Indian classical music lost one of its brightest stars today, as santoor maestro Pandit Shivkumar Sharma breathed his last. He was 84. 

In the past seven decades, the little-known folksy instrument, Santoor, from Jammu and Kashmir, rose to exalted status and became a part of Hindustani classical music. Thanks to Pandit Shivkumar Sharma who took the instrument on the world stage with his incomparable talent and magnificent musical legacy. Till then, Shata-Tantri Veena, as Santoor was known in earlier days, was used only to accompany Sufiana Mausiqi, a Sufi ensemble.  Today, when Sharma, 84, breathed his last in Mumbai following a cardiac arrest, not only Santoor lost its Patron, but also the Indian classical music lost one of its brightest stars. Sharma was suffering from kidney-related issues for the last six months and was undergoing dialysis.

Shivkumar Sharma was born in Jammu in 1938, in a musical family. His father Pandit Uma Dutta Sharma, a disciple of Pandit Bade Ramdasji of Banaras Gharana, was a vocalist and renowned player of Santoor. His mother too was a classical music vocalist.  Sharma was introduced to Tabla by his father at the age of five and later he was given training in Santoor. 

Uma Dutt Sharma, who had done extensive research on the possibilities of Santoor, visualised that Shivkumar would play classical music on the instrument and would take the instrument to greater heights.   

Taking Santoor across the world

Shivkumar Sharma started playing Santoor at the age of 13. His first public performance was in Bombay in 1955. Sharma modified the folk instrument to make it more suitable for classical music. He increased its range to a full three octaves and also created a technique for smoother gliding between music notes in order to imitate human voice quality. Sharma also created a new way of playing it so that the notes and sound continuity could be maintained for a long time. 

Sharma was versatile and innovative. His experimental albums ‘Feelings’ and ‘Music of the Mountains’ stand testimonials to this. Sharma also collaborated with numerous musicians, including Zakir Hussain and Hariprasad Chaurasia.  Shiv-Hari, the musical pairing he had with Chaurasia contributed to some of the best Bollywood soundtracks such as Silsila, Darr, and Lamhe to name a few. Sharma also collaborated occasionally with his son, Rahul Sharma, who is also a santoor player.

Even when connoisseurs across the globe revered him for his unparalleled prowess, Sharma was known to be a harsh critic of himself. He strongly believed that the most important qualities of a musician are discipline, patience, dedication, and focus. “It’s a very long journey and there are no shortcuts. The most important point is when a musician starts gaining popularity — it is the most difficult period in their career because being able to digest the praise is very difficult. For his remarkable achievements in the field of music,” he said in an interview.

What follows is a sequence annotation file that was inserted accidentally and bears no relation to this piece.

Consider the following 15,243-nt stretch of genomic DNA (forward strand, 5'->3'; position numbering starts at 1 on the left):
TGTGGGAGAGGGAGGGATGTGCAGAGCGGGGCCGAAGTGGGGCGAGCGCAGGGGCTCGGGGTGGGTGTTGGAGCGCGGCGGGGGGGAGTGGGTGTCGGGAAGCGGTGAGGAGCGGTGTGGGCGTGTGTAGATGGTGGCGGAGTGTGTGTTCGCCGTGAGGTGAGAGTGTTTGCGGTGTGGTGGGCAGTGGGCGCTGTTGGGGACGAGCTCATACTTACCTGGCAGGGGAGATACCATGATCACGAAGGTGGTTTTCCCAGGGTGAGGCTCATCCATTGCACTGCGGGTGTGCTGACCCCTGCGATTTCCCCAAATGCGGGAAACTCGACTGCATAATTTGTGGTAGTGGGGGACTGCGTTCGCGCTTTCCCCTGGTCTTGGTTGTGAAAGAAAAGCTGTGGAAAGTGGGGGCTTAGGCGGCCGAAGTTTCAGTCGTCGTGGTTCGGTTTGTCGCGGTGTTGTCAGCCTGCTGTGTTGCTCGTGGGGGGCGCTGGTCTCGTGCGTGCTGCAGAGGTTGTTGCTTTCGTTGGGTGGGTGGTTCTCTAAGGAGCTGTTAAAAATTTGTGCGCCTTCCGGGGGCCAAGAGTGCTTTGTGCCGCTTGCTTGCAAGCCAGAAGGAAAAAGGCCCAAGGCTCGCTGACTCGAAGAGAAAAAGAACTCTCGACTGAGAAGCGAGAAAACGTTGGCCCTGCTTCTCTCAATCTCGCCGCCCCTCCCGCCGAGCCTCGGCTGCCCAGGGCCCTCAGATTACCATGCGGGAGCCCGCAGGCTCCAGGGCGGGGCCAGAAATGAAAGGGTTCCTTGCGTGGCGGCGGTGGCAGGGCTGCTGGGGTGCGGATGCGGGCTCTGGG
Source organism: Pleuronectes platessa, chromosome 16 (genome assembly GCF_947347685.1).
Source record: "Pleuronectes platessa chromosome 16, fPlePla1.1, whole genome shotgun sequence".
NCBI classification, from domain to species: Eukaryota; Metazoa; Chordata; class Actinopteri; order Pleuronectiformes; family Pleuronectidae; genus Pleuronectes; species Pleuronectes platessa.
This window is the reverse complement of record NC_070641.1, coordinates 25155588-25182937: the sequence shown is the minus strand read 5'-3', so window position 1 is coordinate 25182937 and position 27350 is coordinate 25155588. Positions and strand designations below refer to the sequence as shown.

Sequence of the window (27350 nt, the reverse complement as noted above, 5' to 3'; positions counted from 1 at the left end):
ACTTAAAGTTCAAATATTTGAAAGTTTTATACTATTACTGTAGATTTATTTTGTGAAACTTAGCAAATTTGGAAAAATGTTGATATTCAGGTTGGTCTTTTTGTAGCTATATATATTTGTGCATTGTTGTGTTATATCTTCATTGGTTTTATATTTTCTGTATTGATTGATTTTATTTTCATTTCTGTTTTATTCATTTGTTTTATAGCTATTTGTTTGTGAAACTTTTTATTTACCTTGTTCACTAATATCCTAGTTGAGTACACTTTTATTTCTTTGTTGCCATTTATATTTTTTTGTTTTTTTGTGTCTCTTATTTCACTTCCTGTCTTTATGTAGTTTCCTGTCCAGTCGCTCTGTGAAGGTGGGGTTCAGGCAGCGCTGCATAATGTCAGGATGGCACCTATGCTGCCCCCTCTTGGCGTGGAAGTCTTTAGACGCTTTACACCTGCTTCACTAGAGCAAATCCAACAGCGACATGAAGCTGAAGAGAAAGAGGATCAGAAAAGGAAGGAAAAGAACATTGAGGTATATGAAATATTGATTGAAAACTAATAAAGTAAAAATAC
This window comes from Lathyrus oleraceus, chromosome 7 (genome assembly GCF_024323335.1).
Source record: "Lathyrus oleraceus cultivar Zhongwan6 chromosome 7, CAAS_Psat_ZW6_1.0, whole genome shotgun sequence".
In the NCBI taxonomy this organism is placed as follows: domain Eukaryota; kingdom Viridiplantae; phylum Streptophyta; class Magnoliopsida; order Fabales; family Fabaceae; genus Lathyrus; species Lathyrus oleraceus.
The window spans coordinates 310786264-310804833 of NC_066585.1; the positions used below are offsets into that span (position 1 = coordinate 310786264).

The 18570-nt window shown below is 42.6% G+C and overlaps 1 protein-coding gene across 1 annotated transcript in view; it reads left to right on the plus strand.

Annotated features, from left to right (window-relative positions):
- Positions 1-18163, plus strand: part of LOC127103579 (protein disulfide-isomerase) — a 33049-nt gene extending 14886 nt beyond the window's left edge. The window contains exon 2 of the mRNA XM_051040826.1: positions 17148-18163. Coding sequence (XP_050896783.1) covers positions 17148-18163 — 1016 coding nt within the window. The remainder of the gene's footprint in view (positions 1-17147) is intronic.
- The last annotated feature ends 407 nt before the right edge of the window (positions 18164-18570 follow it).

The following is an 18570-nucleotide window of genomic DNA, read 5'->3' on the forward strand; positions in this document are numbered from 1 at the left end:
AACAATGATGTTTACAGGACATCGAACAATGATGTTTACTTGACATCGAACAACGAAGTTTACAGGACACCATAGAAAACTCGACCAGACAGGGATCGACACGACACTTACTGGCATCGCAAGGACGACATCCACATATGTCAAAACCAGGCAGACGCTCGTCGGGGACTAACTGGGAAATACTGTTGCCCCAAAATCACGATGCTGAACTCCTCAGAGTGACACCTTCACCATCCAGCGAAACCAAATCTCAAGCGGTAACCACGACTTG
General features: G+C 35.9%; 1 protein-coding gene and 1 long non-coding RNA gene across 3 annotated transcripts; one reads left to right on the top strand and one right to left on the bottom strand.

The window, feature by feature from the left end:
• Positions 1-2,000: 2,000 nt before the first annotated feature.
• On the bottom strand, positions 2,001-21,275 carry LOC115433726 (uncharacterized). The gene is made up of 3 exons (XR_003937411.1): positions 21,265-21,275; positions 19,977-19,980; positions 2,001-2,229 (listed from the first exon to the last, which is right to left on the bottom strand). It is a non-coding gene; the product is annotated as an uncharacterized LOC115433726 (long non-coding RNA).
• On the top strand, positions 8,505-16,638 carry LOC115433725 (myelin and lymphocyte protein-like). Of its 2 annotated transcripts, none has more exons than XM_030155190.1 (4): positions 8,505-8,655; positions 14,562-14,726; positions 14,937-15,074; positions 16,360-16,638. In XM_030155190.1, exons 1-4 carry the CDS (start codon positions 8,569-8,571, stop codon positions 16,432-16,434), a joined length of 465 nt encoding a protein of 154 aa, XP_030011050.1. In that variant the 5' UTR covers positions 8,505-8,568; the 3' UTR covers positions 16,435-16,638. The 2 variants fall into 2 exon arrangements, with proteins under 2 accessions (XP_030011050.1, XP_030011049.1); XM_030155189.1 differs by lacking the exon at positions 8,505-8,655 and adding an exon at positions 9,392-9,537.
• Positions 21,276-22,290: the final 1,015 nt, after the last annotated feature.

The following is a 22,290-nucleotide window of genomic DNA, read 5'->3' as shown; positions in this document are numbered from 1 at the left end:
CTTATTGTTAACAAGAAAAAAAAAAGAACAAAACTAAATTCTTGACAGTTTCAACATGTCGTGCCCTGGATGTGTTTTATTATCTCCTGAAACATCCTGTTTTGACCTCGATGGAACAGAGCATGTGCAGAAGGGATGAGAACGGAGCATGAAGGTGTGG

Art world grieves

Following Pandit Shivkumar Sharma’s demise, several celebrities took to social media to pay tributes.

 For Sarod player, Amjad Ali Khan, Sharma’s death was a personal loss. “The passing away of Pandit ShivKumar Sharmaji marks the end of an era. He was the pioneer of Santoor and his contribution is unparalleled. For me, it’s a personal loss and I will miss him no end. May his soul rest in peace. His music lives on forever! Om Shanti,” Amjad Ali Khan wrote in a tweet. 

“Deeply saddened to hear that maestro Pt Shiv Kumar Sharma has passed away. His mellifluous music will remain in our hearts of course but tinged by the pain of his loss. My deepest condolences to the family,” tweeted actress Shabana Azmi.

Playback singer Pankaj Udhas and musician Vishal Dadlani also paid their tributes. Udhas said that Shiv Kumar Sharma’s death is a big loss to Indian classical music.  Vishal Dadlani tweeted, “Yet another massive loss to music. PanditShivkumarSharma ji is irreplaceable. His playing redefined the Santoor along with Indian music itself. His film songs with Pt. Hariprasad Chaurasia ji as “Shiv-Hari” will also be loved forever. Strength to his family, fans & students. Music composer and singer Salim Merchant remembered Shivkumar Sharma as one of the “greatest musicians of our times”.

Shivkumar Sharma was honored with many prestigious awards, including the Padmashree (1991), the Padma Vibhushan (2001), the Sangeet Natak Academy Award, an honorary doctorate from the University of Jammu, the Ustad Hafiz Ali Khan Award, the Maharashtra Gaurav Puraskar to name a few. His autobiography, Journey with a Hundred Strings: My Life in Music was published in the year 2002. 

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KTP Radhika

Radhika is the Editor and Founder of India Art Review.

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